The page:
Lessons in Engrosser's Script: Group I Lowercase

In lesson three we will begin with the Group I lower case letterforms. It was my desire to make these lessons visually oriented. I designed the exemplars with this idea in mind. In addition, I would strongly recommend you continue to use The Zanerian Manual (ZM). Lupfer’s instructional pages remain the finest instruction ever given on the subject.

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Let us begin with the Group A letterforms (Figure 1). The common denominators for letters in this group are the hairline lead in stroke and the oval. The simple oval is a challenging form especially when trying to keep the long axis of the oval on the main slant angle. The reference image for the actual pen strokes can be found in Figures 2A and 2B. As a general rule all lower case letters are formed from left to right. Therefore, the first stroke will always be the hairline connector (Figure 2A). I this connector concave, having a slight under curve that approaches the main slant angle of the letter. If we focus in on the 'c', 'e' and 'o' you should note that the left ‘shade’ side of the letters are identical. My preference for shading is to keep the weight of the shade just below the center of the oval as per The ZM. The finishing dot on the 'c' should be added last. For fine work it is best to form the dot by making a small circle then fill it in. The letter 'e' is formed in a similar way to the oval indicated in Figure 2B. This means the loop of the ‘e’ is formed last by a downward stroke indicated by the arrow marked 2* in Figure 2B. I place a very slight shade on the forward portion of the loop. This is accomplished by applying the slightest downward pressure as the loop is made. In the case of the ‘o’ I use a slight shade, rather than a half-dot on the right side of the letter. I took this idea from WA Baird’s work. If you prefer using a half-dot as per The ZM then do so. The lower case 's' may seem out of place in this group but it is simply an extended hairline connector and an oval. We are accustomed to seeing shades on the left side of the oval rather than on the right side. Keep the entry hairline stroke on a similar angle as the previous letters just extend it upwards and slightly over the header line forming a small loop before heading back down to form the shade. I keep the weight of the shade below center. The finishing dot is formed in the same manner as described for the 'c'. The loop atop the header line is filled in last.

Next we will examine the Group B letterforms (Figure 1). The common denominators for letters in this group are the hairline lead in stroke, the oval and the vertical stem illustrated with their respective pen strokes in Figures 2A, 2B and 2C. A point of clarification regarding Figure 2B and the stroke indicated by the arrow labeled 2*. I use a slight shade only for the letter 'o'. The oval used for 'a', 'd' and similar letters would simply have a hairline in place of the slight shade. Please pay particular attention to how the 'a' looks like a truncated 'd'. This uniform symmetry lends grace and elegance to high-level script. My preference is to keep the height of the vertical stem of the 'd' just short of the top of the first ascender space. You should also notice how both sides of the ‘a’ are nearly identical at the base of the letter. The same is true for the ‘d’. I would like to mention that some script writers use a slightly narrower oval form for letters like ‘a’, ‘d’, etc. than the width of the oval used for the letter ‘o’. My preference is to keep it simple. Therefore, I prefer to keep the ovals the same size. In my opinion, this increases the uniformity and symmetry of the script.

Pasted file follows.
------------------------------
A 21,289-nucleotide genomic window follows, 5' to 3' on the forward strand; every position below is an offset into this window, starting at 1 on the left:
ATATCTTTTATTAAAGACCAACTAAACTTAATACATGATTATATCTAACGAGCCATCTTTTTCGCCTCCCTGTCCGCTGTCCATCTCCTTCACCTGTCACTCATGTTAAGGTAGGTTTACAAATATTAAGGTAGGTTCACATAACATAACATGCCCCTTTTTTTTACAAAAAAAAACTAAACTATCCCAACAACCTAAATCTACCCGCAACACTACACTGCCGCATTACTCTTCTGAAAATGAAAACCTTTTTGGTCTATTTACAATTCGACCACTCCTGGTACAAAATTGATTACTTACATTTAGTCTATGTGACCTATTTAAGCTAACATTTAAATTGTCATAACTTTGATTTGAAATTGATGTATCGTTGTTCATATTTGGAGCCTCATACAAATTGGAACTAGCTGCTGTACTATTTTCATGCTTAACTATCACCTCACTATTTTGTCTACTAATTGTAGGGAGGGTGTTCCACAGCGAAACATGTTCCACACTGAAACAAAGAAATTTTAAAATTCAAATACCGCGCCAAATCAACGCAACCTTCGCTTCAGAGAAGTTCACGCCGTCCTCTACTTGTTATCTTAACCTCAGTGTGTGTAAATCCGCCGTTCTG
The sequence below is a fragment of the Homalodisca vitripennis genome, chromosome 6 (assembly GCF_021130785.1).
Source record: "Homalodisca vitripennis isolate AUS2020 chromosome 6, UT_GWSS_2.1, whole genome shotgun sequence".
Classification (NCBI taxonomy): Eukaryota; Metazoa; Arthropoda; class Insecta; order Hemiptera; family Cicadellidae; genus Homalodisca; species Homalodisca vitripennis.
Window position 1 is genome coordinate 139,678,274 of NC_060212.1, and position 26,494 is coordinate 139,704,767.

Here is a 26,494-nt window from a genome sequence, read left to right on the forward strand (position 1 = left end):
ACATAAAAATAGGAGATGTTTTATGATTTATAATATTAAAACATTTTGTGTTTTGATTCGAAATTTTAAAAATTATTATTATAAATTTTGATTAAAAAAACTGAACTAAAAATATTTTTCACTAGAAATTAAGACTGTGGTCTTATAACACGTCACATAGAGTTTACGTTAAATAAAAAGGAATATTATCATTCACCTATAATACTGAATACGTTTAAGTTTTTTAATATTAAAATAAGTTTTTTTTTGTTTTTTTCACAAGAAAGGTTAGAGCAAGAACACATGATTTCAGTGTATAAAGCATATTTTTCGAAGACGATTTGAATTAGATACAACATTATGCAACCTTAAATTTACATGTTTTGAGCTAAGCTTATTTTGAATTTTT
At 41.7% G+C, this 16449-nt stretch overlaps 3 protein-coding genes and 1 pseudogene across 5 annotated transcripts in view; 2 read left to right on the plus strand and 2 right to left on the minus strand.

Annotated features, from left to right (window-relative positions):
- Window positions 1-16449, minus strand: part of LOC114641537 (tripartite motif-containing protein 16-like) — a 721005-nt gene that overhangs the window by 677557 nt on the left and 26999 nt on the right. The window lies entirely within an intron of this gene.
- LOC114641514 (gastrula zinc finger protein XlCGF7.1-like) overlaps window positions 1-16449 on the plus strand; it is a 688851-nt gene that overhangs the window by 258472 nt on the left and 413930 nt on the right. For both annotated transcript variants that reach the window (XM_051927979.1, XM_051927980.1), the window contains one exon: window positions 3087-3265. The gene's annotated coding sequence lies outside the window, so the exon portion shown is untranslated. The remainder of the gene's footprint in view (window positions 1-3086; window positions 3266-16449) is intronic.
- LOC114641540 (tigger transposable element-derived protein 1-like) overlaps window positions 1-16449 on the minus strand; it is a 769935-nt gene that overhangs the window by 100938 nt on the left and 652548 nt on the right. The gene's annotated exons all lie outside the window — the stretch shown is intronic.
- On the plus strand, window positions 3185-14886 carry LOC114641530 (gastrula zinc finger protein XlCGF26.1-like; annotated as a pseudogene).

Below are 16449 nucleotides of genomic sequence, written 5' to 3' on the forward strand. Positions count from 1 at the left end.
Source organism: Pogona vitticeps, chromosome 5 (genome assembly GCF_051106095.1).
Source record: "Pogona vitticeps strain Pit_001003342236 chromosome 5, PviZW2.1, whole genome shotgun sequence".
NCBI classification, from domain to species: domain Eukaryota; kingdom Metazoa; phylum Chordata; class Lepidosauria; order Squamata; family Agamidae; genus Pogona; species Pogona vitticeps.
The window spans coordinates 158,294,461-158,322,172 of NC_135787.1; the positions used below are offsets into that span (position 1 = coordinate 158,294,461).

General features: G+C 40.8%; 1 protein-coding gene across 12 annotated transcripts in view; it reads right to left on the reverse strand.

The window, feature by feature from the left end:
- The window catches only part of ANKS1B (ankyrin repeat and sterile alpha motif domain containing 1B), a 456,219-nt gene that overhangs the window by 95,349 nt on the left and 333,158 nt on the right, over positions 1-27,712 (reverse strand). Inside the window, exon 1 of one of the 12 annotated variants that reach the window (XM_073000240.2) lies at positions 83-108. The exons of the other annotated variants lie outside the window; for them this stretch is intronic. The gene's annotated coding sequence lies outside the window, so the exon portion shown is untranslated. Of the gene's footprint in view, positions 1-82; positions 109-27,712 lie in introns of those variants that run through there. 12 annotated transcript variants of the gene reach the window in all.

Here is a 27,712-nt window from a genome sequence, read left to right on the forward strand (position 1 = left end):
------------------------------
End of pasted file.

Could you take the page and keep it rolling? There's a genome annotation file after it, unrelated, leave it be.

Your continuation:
Finally, we will examine the Group C letterforms (Figure 1). The common denominators for letters in this group are the hairline lead in stroke, the oval and the descender stem loop illustrated with their respective pen strokes in Figures 2A, 2B and 2D. To save space I will not detail the stem loop since I go into great detail on it elsewhere in this issue. (Please refer to my Letterform Analysis article in this issue for a detailed analysis of the stem loop.) Both letters, ‘g’ and ‘q’ start off the same way as the ‘a’ but have stem loops (Figure 2D) in place of the vertical stem stroke (Figure 2C). My preference with the ‘g’ is to place a slight shade on the left side of the loop. This is possible because I form the stem loop in two separate strokes (Figure 2D) instead of a single continuous stroke as is commonly done. The second stroke is made with the paper inverted up side down. Therefore, I am actually making the stroke up and over the top. Remember, you cannot produce a shade on an upstroke because the nib tines would dig into the paper. The slight shade on the loop is not essential but can also be added secondarily after the loop is formed. Lastly, the stem loop of the 'q' must be addressed. Due to the ‘reverse’ nature of the loop, I make this stem loop in one stroke. Unlike the 'g' stem loop illustrated in Figure 2D that I make using the two pen strokes indicated.

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